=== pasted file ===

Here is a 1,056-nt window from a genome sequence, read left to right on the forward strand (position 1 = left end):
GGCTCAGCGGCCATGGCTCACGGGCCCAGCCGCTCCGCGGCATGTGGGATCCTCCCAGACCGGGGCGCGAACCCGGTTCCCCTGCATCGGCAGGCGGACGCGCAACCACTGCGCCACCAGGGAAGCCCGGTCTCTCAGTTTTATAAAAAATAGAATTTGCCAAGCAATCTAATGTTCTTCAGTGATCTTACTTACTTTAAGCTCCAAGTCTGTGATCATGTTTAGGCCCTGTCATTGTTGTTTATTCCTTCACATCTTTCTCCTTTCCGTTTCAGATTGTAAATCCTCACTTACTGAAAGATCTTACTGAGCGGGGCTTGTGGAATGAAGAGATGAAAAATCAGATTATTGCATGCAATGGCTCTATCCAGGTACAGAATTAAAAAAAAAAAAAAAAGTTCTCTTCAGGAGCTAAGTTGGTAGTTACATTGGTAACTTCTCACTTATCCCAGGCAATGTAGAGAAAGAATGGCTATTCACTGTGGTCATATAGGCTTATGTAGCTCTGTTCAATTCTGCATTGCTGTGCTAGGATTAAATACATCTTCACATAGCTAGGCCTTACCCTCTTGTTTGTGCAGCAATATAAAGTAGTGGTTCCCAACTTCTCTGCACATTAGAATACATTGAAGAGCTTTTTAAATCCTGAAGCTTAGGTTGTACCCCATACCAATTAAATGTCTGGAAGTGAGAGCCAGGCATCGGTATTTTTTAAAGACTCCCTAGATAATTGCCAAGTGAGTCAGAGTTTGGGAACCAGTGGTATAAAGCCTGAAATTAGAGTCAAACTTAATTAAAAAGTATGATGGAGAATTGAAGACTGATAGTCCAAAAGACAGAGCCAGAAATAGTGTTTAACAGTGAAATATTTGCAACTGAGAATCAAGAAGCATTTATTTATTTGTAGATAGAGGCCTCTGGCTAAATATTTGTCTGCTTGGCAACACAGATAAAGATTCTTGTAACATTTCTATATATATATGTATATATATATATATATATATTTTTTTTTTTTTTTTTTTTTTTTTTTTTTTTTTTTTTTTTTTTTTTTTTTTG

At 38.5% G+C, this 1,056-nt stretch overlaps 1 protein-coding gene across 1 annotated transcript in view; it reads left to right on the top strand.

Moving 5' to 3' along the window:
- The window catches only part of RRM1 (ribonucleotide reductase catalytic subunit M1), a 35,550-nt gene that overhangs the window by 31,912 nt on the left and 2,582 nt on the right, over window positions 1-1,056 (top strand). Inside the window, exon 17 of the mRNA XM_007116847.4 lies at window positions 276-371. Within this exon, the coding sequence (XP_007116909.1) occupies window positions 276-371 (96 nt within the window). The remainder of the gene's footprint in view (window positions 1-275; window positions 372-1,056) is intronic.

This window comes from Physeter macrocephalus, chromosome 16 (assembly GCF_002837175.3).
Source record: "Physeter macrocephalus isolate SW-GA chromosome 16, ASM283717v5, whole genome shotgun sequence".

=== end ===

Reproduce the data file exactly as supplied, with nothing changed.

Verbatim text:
Here is a 1,056-nt window from a genome sequence, read left to right on the forward strand (position 1 = left end):
GGCTCAGCGGCCATGGCTCACGGGCCCAGCCGCTCCGCGGCATGTGGGATCCTCCCAGACCGGGGCGCGAACCCGGTTCCCCTGCATCGGCAGGCGGACGCGCAACCACTGCGCCACCAGGGAAGCCCGGTCTCTCAGTTTTATAAAAAATAGAATTTGCCAAGCAATCTAATGTTCTTCAGTGATCTTACTTACTTTAAGCTCCAAGTCTGTGATCATGTTTAGGCCCTGTCATTGTTGTTTATTCCTTCACATCTTTCTCCTTTCCGTTTCAGATTGTAAATCCTCACTTACTGAAAGATCTTACTGAGCGGGGCTTGTGGAATGAAGAGATGAAAAATCAGATTATTGCATGCAATGGCTCTATCCAGGTACAGAATTAAAAAAAAAAAAAAAAGTTCTCTTCAGGAGCTAAGTTGGTAGTTACATTGGTAACTTCTCACTTATCCCAGGCAATGTAGAGAAAGAATGGCTATTCACTGTGGTCATATAGGCTTATGTAGCTCTGTTCAATTCTGCATTGCTGTGCTAGGATTAAATACATCTTCACATAGCTAGGCCTTACCCTCTTGTTTGTGCAGCAATATAAAGTAGTGGTTCCCAACTTCTCTGCACATTAGAATACATTGAAGAGCTTTTTAAATCCTGAAGCTTAGGTTGTACCCCATACCAATTAAATGTCTGGAAGTGAGAGCCAGGCATCGGTATTTTTTAAAGACTCCCTAGATAATTGCCAAGTGAGTCAGAGTTTGGGAACCAGTGGTATAAAGCCTGAAATTAGAGTCAAACTTAATTAAAAAGTATGATGGAGAATTGAAGACTGATAGTCCAAAAGACAGAGCCAGAAATAGTGTTTAACAGTGAAATATTTGCAACTGAGAATCAAGAAGCATTTATTTATTTGTAGATAGAGGCCTCTGGCTAAATATTTGTCTGCTTGGCAACACAGATAAAGATTCTTGTAACATTTCTATATATATATGTATATATATATATATATATATTTTTTTTTTTTTTTTTTTTTTTTTTTTTTTTTTTTTTTTTTTTTTTTTTTTG

At 38.5% G+C, this 1,056-nt stretch overlaps 1 protein-coding gene across 1 annotated transcript in view; it reads left to right on the top strand.

Moving 5' to 3' along the window:
- The window catches only part of RRM1 (ribonucleotide reductase catalytic subunit M1), a 35,550-nt gene that overhangs the window by 31,912 nt on the left and 2,582 nt on the right, over window positions 1-1,056 (top strand). Inside the window, exon 17 of the mRNA XM_007116847.4 lies at window positions 276-371. Within this exon, the coding sequence (XP_007116909.1) occupies window positions 276-371 (96 nt within the window). The remainder of the gene's footprint in view (window positions 1-275; window positions 372-1,056) is intronic.

This window comes from Physeter macrocephalus, chromosome 16 (assembly GCF_002837175.3).
Source record: "Physeter macrocephalus isolate SW-GA chromosome 16, ASM283717v5, whole genome shotgun sequence".